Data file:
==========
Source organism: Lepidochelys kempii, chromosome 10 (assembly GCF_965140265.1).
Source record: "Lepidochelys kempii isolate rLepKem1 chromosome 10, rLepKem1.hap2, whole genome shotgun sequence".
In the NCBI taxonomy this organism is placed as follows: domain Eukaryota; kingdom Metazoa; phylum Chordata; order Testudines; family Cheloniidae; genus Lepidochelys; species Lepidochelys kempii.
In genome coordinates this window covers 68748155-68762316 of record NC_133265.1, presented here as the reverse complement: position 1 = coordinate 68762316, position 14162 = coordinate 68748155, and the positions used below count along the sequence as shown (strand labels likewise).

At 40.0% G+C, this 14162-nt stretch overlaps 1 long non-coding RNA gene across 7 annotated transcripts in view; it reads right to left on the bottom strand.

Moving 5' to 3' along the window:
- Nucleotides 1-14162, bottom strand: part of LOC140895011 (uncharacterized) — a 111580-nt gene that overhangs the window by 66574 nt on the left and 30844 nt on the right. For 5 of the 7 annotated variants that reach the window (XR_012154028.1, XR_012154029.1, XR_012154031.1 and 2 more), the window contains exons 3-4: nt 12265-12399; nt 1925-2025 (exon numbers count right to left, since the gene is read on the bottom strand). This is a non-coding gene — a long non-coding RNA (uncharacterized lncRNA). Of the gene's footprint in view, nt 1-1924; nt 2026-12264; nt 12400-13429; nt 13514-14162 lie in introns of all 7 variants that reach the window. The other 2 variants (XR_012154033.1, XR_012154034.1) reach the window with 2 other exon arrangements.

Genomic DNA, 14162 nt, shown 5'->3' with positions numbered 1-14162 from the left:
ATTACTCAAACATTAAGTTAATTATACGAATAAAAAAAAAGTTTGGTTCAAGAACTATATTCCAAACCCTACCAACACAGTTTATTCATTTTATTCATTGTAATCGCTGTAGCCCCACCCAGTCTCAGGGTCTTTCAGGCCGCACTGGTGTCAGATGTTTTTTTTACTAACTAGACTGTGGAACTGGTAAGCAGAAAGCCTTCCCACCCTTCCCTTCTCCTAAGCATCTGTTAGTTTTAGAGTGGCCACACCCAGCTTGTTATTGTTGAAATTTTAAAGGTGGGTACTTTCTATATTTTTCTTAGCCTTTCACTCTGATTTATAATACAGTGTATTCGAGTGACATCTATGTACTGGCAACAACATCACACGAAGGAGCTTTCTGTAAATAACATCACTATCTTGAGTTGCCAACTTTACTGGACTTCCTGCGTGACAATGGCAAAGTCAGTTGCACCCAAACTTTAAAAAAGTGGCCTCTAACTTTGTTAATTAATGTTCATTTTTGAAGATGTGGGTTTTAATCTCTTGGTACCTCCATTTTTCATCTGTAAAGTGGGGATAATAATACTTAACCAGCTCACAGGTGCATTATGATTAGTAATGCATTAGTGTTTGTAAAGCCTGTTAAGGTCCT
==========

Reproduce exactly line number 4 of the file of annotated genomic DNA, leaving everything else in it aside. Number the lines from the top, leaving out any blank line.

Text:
In genome coordinates this window covers 68748155-68762316 of record NC_133265.1, presented here as the reverse complement: position 1 = coordinate 68762316, position 14162 = coordinate 68748155, and the positions used below count along the sequence as shown (strand labels likewise).